CHAPTER 1-4
ALLOWING FOR UNCERTAINTY
Uncertainty, in the presence of vivid hopes and fears, is
painful, but must be endured if we wish to live without the
support of comforting fairy tales.
Bertrand Russell, A History of Western Philosophy
(New York: Simon and Schuster, 1945, p. xiv
Will Chip Lohmiller's kick from the 45 yard line go through
the uprights? How much oil can you expect from the next well you
drill, and what value should you assign to that prospect? Will
you be the first one to discover a workable system for converting
speech into computer-typed output?
Today's actions often continue to affect events many years
later. This perseveration of consequences constitutes a
difficulty in decision-making. Chapter 1-2 showed how the
mechanism of time-discounting and present-value calculation deals
nicely with that difficulty.
Inter-relatedness of activities is another difficulty in
making decisions. However, the mechanism of tabular analysis and
the consideration of each combination of activities handles the
difficulty of inter-relatedness with ease, as we saw in Chapter
1-1.
Now we come to uncertainty, a third major difficulty in
decision-making. When reading the business examples in previous
chapters, you certainly realized that you usually cannot know
with reasonable certainty just how many sales you will make at
each possible price. And often the expenditures you must make at
each possible level of sales are quite uncertain, too.
This chapter presents to you the intellectual machinery to
deal with uncertainty in a systematic fashion when valuing and
comparing alternatives. The estimation of probabilities is
discussed in Chapter 00, and the combination of probabilities in
complex situations is discussed in Chapter 4-2.
The central concept for dealing with uncertainty is
probability. Philosophers have wrestled long and hard with the
nature of probability and its proper interpretation. For
decision-making, however, the following uncontroversial
interpretation suffices. A probability statement is always about
the future. To say that an event has a high or low probability
is simply to make a forecast. But one does not know what the
likelihoods really are for future events, except in the case of a
gambler playing black on an honest roulette wheel, or an
insurance company issuing a policy on an event with which it has
had a lot of experience, such as a life insurance policy.
Therefore, we must make guesses about the likelihoods, using
various commonsense gimmicks.
All the gimmicks used to estimate probabilities should be
thought of as "proxies" for the actual probability. For example,
if NASA Mission Control simulates what will probably happen if a
valve is turned aboard an Apollo spacecraft, the result on the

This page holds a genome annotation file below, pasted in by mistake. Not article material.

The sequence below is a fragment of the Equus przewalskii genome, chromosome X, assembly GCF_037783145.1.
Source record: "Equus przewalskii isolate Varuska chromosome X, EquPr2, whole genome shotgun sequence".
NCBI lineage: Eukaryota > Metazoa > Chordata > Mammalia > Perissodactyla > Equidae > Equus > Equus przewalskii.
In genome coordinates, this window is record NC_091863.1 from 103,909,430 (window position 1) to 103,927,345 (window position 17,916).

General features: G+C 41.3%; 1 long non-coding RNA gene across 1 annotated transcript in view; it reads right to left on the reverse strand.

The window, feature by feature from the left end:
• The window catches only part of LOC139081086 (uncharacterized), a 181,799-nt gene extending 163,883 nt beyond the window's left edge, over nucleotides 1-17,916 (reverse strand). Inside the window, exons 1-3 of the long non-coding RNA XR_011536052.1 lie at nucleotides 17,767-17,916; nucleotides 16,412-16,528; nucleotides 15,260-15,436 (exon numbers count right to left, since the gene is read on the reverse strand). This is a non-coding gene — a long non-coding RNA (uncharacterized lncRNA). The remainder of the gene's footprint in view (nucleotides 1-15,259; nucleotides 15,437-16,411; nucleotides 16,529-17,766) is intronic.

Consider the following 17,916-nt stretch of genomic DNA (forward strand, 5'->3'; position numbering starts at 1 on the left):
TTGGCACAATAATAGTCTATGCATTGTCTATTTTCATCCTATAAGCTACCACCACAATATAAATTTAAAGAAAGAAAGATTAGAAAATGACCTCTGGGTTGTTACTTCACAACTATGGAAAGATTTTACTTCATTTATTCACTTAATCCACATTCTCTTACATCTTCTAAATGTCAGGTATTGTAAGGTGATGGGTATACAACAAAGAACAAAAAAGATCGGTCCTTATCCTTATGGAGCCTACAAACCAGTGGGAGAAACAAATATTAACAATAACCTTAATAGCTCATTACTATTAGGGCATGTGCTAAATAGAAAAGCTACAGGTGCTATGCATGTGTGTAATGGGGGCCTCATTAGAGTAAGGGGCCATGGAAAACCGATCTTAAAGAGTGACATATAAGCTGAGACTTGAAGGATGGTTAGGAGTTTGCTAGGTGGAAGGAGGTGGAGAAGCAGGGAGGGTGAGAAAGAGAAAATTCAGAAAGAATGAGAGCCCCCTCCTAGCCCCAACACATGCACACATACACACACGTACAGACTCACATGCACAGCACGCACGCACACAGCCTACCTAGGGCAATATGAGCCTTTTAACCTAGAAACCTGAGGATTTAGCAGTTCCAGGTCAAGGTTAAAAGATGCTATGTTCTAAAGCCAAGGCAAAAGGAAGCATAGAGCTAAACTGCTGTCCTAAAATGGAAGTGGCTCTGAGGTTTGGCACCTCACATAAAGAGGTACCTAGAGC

ground is not the real probability that it will happen in space,
but rather a proxy for the real probability. If a manager looks
at the last two Decembers' sales of radios, and on that basis
guesses the likelihood that he will run out of stock if he orders
200 radios, then the last two years' experience is serving as a
proxy for future experience. If a sales manager just "intuits"
that the odds are 3 to 1 (a probability of .75) that the main
competitor will not meet a price cut, then all his past
experience summed into his intuition is a proxy for the
probability that it will really happen. Whether any proxy is a
good or bad one depends on the wisdom of the person choosing the
proxy and making the probability estimates.
A probability is stated as an arbitrary weight between 0 and
1. Zero means you estimate that there is no chance of the event
happening, and 1 means you are sure it will happen. A
probability estimate of .2 means that you think the chances are 1
in 5 (odds of 1 to 4) that the event will happen. A probability
estimate of .2 indicates that you think there is twice as great a
chance of the events happening as if you had estimated a
probability of .1.
There is no logical difference between the sort of
probability that the life insurance company estimates on the
basis of its "frequency series" of past death rates, and the
salesman's seat-of-the-pants estimate of what the competitor will
do. No frequency series speaks for itself in a perfectly
objective manner. Many judgments necessarily enter into
compiling every frequency series -- in deciding which frequency
series to use for an estimate, and choosing which part of the
frequency series to use. For example, should the insurance
company use only its records from last year, which will be too
few to give as many data as would be liked, or should it also use
death records from years further back, when conditions were
somewhat different?
In view of the inevitably subjective nature of probability
estimates, you may prefer to talk about "degrees of belief"
instead of probabilities. That's fine, just as long as it is
understood that we operate with degrees of belief in exactly the
same way as we operate with probabilities. The two terms are
working synonyms.
A probability estimate for an event that occurs many times -
- such as the likelihood of death of a man in the U. S. during
his fiftieth year -- is easy to interpret. But the probability
of a one-time or first-time event, such as the likelihood of
success of the first mission to Mars, is harder to interpret. I
view the latter as a representative of that category of events
that have some similarity to the event which was to forecast,
with the extent of similarity judged on the basis of analogy and
theoretical reasonings.
ALLOWING FOR UNCERTAINTY WHEN COMPARING ALTERNATIVES
The Concept of Expected Value
Consider these two alternatives: a) a thousand-dollar bill
in hand, or b) a 1/2 chance of two thousand-dollar bills and a
1/2 chance of nothing. It is intuitively clear that if you were
to be given a choice between these two alternatives on (say) 5000
occasions, you would be equally well off whichever you